The first three rows of pews have emptied when the first shadow passes over. Saint Michael, mighty archangel and protector of those in battle, leads the charge as expected. Whirling his deadly sword, he makes a sound like an airborne invasion. Saint Silvia, patron of expectant mothers, is first to challenge him. Swooping from underneath with all the passion of the prayers burning in her name, she swipes with a hard hand to check Michael’s flight. They slash at each other, snarling. While she has the upper hand, mothers in all stages of pregnancy rush at the priests, begging personal blessings. Meanwhile the wives, brothers and families of deployed soldiers push past to have themselves blessed.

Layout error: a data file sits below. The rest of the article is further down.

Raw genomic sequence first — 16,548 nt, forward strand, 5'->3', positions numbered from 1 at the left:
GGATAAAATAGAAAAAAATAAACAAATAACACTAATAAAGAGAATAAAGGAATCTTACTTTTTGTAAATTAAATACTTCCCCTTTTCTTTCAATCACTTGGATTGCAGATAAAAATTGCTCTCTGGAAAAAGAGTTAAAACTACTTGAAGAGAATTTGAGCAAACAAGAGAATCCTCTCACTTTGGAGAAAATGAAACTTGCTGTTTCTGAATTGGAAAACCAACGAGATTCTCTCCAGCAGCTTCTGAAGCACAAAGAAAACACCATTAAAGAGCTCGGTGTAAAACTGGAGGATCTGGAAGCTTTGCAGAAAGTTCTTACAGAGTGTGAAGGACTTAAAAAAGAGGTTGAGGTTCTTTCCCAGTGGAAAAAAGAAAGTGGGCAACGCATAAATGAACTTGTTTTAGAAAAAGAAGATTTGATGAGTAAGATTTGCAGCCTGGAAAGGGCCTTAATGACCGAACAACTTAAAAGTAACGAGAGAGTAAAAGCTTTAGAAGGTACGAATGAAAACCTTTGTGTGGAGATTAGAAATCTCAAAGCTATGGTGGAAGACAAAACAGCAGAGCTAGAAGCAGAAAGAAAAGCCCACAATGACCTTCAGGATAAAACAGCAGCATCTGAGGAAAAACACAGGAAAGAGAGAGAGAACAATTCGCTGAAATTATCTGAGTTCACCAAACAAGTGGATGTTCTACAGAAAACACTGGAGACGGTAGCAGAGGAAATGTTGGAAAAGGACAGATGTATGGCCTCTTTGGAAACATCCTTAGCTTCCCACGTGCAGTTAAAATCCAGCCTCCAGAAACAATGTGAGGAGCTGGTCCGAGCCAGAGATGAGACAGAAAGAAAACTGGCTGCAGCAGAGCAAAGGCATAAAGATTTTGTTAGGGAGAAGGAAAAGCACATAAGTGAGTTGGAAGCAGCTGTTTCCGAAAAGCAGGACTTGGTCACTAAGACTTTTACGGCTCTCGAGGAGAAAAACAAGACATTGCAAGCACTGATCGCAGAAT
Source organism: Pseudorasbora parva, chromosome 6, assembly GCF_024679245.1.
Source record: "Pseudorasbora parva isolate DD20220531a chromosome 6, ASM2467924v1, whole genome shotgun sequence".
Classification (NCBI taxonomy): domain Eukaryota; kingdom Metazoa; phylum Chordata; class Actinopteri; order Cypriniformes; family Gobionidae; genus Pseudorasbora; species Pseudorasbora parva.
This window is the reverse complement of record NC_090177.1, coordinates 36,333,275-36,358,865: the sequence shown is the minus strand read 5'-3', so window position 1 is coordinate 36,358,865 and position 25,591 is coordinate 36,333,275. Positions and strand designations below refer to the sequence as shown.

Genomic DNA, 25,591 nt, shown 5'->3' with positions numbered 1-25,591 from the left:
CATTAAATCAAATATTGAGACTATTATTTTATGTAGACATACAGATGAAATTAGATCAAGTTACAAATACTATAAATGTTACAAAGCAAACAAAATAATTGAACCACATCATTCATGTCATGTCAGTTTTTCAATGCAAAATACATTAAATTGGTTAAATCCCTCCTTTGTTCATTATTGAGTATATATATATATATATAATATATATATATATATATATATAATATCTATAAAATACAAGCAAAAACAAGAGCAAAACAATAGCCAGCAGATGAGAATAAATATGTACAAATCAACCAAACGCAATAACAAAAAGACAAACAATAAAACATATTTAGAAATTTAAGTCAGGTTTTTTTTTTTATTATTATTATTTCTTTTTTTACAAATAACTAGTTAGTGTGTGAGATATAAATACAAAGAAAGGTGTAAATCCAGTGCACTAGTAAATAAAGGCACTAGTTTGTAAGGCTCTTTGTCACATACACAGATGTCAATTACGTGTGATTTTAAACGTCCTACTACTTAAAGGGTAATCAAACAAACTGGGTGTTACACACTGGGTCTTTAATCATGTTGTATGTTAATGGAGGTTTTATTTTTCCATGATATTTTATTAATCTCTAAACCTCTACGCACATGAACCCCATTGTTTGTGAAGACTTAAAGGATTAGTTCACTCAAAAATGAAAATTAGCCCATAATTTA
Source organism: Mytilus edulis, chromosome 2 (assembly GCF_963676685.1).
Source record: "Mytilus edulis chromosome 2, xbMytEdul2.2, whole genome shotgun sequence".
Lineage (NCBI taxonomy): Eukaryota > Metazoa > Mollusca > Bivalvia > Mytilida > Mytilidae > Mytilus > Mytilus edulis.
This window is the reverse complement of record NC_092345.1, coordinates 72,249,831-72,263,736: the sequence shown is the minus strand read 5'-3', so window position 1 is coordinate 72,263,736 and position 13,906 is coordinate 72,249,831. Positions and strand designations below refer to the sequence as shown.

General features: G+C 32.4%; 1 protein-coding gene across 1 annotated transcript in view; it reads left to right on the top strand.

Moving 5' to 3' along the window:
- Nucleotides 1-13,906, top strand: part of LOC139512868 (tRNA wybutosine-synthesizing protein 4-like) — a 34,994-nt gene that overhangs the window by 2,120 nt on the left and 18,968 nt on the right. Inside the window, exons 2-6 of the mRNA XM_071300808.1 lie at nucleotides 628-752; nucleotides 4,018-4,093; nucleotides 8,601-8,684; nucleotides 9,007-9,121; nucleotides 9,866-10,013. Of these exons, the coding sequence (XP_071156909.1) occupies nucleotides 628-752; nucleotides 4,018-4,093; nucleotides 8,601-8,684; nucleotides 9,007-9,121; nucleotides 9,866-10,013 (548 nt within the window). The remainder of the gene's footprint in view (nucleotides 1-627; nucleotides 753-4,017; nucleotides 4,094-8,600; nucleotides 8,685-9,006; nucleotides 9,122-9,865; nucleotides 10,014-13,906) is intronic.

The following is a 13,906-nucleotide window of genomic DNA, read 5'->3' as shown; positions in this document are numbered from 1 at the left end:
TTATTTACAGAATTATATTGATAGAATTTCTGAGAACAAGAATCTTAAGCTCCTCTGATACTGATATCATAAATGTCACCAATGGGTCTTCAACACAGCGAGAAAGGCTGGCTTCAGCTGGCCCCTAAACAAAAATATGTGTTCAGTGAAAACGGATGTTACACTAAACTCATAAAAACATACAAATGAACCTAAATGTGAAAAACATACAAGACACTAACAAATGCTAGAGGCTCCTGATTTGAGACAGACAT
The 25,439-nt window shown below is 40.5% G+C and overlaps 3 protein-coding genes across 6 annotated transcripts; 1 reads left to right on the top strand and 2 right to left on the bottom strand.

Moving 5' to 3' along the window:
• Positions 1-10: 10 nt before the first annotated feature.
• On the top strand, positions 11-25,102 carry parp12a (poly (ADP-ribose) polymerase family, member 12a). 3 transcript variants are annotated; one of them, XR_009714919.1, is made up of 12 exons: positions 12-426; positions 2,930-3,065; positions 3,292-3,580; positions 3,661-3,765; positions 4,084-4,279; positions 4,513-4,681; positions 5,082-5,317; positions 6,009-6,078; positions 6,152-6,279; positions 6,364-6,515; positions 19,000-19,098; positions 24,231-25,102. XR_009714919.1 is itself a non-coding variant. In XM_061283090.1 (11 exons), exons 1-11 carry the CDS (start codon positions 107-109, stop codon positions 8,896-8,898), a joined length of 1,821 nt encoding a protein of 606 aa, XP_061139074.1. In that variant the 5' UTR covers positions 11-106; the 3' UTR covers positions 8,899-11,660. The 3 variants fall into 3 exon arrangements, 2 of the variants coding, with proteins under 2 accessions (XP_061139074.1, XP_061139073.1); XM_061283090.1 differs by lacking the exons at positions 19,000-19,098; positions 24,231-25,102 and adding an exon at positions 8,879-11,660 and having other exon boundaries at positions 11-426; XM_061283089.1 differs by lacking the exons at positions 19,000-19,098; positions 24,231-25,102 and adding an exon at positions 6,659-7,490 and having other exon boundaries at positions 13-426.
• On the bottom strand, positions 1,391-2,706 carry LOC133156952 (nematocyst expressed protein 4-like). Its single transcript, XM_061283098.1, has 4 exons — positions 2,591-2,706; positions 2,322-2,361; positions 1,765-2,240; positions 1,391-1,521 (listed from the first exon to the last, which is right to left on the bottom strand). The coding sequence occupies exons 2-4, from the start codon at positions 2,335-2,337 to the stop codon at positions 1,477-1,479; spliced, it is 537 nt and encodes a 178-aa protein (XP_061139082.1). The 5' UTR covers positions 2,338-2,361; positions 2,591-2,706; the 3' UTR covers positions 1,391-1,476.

Saint Cajetan of the unemployed and Saint Regina of the poor attack Saint Raphael. A gash opens in the side of the archangel, nothing serious for a patron of healers, and he defends himself with vigor. Below, those troubled by grievous illness fairly brawl with those without funds for proper care or the means to get any. Saint Eurosia, invoked against deadly storms and a figure of particular concern during a record year of east coast hurricanes, soars too close to the fray and topples from her flight pattern. In frenzy she nearly snatches up the tenors from the choir, but the spicy haze of protective incense checks her. With the cry of a scalded thing she claws her way up a wall, scoring the expensive inlay. Father Esparza reckons she will hang or hover there to regain her wind for another charge, but in her fury she punches clear through the ceiling. Wood and plaster shower down from the yawning hole as Eurosia vanishes into the sky. Father Teague, his instinct coming at the right time, rushes to shepherd others out from under the falling debris. Father Esparza keeps focus as best he can, continuing to deal out the Eucharist to those who have not fled in terror. The junior priest topples as a piece of ceiling beam strikes him on the head. His chalice goes tumbling, the blood of the lamb spattering the retreating heels of his flock.